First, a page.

Former Math Prof Ed Ghandour Has the World on a String with His Foolproof Yo-Yo

updated 01/11/1982 AT 01:00 AM EST

originally published 01/11/1982 AT 01:00 AM EST

Three years ago Tamara Ghandour walked into her father's study with a yo-yo in her hand. "How do you make this thing work?" she demanded. Her dad, at the time a University of California (Berkeley) math professor, looked up from his work. "In a split second," recalls Ed Ghandour, "I saw a yo-yo that always comes back to your hand, really a yo-yo for klutzes."

And so Addi Ben "Ed" Ghandour, 36, created the Yo Ball, a plastic sphere with a spring inside that guarantees its return. Ghandour cut up a window shade "to make the guts" of the prototype. He tried it out on 6-year-old Tamara and her friends. It was such a success that he decided to take "a 180-degree turn away from the academic world" and go into business. With $300,000 from private investors and loans, Ghandour hired a dozen people and started to make Yo Balls 24 hours a day.

Today Knots, Inc. (a knot is an obscure term in topology, a branch of mathematics that studies curves in space), has 175 employees. In addition to the Yo Ball, which sells at places like J.C. Penney and mart for $1.99 to $2.99, Ghandour markets the Gizmo, a yo-yo hybrid that spins like a top, and the Mystic, which uses static electricity to keep paper suspended in midair. Eight new toys will be added to the Knots line this year.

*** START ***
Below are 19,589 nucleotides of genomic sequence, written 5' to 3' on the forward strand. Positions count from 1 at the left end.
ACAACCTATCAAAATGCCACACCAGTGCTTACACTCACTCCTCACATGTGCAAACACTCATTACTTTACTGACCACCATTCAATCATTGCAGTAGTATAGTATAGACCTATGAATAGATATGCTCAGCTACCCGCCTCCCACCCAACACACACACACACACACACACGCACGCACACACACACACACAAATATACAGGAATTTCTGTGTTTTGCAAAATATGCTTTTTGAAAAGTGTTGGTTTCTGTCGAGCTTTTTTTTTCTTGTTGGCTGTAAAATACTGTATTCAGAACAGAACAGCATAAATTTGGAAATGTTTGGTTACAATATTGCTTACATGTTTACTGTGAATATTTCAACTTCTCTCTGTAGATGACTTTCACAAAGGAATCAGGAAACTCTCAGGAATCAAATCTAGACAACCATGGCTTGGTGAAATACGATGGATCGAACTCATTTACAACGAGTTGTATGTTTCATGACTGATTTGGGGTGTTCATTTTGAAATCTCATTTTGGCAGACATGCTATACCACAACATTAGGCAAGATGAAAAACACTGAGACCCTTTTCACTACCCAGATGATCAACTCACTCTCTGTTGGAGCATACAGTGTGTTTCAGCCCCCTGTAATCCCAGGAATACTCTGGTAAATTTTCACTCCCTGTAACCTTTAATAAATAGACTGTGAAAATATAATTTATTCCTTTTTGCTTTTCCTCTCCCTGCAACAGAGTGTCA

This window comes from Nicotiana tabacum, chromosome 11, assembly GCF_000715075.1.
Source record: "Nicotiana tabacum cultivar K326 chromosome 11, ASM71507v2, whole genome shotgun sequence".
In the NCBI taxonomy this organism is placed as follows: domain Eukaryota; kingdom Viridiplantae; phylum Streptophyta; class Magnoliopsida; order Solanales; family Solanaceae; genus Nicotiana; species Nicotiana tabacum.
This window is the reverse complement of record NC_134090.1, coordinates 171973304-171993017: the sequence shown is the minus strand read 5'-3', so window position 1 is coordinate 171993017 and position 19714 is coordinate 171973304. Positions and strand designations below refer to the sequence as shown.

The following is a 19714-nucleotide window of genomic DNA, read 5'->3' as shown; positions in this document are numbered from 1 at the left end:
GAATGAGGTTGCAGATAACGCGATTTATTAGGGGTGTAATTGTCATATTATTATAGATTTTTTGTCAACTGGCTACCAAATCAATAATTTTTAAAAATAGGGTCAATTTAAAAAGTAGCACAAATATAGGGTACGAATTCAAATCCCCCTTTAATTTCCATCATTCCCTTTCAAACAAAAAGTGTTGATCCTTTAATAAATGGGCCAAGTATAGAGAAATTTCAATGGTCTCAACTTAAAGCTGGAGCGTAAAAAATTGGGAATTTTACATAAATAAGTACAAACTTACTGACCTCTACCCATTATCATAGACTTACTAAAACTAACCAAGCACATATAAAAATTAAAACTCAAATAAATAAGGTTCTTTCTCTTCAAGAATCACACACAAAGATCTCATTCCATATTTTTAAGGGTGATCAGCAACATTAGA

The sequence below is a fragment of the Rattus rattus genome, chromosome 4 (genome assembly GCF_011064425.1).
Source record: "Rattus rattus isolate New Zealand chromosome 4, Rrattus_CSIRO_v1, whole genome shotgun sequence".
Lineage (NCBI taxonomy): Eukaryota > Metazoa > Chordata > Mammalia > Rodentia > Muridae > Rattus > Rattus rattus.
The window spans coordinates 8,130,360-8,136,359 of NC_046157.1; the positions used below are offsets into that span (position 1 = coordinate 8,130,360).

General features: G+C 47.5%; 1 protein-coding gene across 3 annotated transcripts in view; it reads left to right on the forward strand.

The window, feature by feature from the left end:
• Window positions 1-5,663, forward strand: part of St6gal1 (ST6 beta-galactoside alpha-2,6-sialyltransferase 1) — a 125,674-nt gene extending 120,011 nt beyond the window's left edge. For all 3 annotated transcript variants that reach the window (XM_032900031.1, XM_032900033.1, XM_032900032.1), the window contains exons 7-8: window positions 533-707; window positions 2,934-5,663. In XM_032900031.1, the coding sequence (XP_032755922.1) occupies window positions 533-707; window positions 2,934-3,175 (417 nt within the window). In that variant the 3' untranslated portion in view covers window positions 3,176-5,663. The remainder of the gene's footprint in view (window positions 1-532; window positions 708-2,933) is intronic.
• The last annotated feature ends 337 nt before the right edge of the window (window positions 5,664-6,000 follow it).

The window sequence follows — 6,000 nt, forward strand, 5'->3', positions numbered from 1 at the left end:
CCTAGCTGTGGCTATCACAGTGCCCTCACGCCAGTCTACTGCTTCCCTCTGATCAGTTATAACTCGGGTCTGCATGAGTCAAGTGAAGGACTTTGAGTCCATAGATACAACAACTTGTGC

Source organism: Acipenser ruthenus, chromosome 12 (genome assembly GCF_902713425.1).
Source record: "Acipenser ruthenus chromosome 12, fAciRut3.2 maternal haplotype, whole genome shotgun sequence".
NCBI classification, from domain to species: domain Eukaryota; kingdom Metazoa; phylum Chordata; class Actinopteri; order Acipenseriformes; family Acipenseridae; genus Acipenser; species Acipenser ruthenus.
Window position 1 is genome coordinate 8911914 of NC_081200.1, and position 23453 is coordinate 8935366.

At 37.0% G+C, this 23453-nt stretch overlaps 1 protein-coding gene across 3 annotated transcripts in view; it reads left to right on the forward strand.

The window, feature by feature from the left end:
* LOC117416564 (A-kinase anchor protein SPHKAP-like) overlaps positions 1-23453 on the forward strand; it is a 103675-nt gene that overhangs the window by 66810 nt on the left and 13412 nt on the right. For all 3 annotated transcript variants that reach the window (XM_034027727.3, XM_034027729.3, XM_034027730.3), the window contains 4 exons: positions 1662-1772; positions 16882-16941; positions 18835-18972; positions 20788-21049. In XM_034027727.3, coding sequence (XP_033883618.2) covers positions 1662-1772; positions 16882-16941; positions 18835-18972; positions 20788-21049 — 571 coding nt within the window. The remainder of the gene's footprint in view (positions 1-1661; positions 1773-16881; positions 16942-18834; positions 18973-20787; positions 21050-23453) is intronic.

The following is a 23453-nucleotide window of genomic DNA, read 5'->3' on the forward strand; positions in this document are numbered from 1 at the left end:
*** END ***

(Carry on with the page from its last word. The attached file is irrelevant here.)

"I've always been an inventor," says Ghandour, who was raised by his mother, a nurse, on an Israeli kibbutz after his father was killed in the 1948 War of Independence. There, at 14, Ed devised an automatic fishing system (a conveyor with nets that swept through the water). Scholarships took him to the U.S., where he earned a Ph.D. in math from Harvard in 1971. Since then he's taught at Oxford, the University of Tel Aviv and Berkeley.

Ghandour lives with his wife, Anna, and daughters Naomi and Tamara in Piedmont, 17 miles from his factory-warehouse in San Francisco. As president of Knots, Ghandour has taken on additional roles—as media strategist and marketing director as well as machinist. Now he longs for more time to wool-gather. "My real dream," says the businessman who grossed $12 million last year, "is to sit in Katmandu and write a book."

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